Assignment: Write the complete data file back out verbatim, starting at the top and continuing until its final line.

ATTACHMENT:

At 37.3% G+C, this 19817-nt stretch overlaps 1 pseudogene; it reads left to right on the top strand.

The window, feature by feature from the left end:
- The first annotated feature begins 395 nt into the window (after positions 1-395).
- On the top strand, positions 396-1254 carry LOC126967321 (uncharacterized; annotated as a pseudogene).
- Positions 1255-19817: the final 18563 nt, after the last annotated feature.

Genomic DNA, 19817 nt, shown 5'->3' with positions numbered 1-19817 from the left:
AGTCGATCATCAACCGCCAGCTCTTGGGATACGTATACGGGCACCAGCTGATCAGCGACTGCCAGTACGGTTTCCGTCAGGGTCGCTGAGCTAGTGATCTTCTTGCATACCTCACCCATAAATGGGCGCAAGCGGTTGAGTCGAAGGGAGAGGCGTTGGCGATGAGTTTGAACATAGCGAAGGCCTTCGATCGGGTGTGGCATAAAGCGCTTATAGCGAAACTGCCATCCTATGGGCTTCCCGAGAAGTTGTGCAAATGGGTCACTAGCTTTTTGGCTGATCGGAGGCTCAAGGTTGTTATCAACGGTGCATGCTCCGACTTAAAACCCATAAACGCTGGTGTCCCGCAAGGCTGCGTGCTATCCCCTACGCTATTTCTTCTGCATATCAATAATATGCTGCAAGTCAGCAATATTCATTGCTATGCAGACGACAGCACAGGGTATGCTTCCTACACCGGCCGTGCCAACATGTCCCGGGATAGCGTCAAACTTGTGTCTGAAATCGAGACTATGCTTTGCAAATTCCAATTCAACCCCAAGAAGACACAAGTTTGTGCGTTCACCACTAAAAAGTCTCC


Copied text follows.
At 37.3% G+C, this 19817-nt stretch overlaps 1 pseudogene; it reads left to right on the top strand.

The window, feature by feature from the left end:
- The first annotated feature begins 395 nt into the window (after positions 1-395).
- On the top strand, positions 396-1254 carry LOC126967321 (uncharacterized; annotated as a pseudogene).
- Positions 1255-19817: the final 18563 nt, after the last annotated feature.

Genomic DNA, 19817 nt, shown 5'->3' with positions numbered 1-19817 from the left:
AGTCGATCATCAACCGCCAGCTCTTGGGATACGTATACGGGCACCAGCTGATCAGCGACTGCCAGTACGGTTTCCGTCAGGGTCGCTGAGCTAGTGATCTTCTTGCATACCTCACCCATAAATGGGCGCAAGCGGTTGAGTCGAAGGGAGAGGCGTTGGCGATGAGTTTGAACATAGCGAAGGCCTTCGATCGGGTGTGGCATAAAGCGCTTATAGCGAAACTGCCATCCTATGGGCTTCCCGAGAAGTTGTGCAAATGGGTCACTAGCTTTTTGGCTGATCGGAGGCTCAAGGTTGTTATCAACGGTGCATGCTCCGACTTAAAACCCATAAACGCTGGTGTCCCGCAAGGCTGCGTGCTATCCCCTACGCTATTTCTTCTGCATATCAATAATATGCTGCAAGTCAGCAATATTCATTGCTATGCAGACGACAGCACAGGGTATGCTTCCTACACCGGCCGTGCCAACATGTCCCGGGATAGCGTCAAACTTGTGTCTGAAATCGAGACTATGCTTTGCAAATTCCAATTCAACCCCAAGAAGACACAAGTTTGTGCGTTCACCACTAAAAAGTCTCC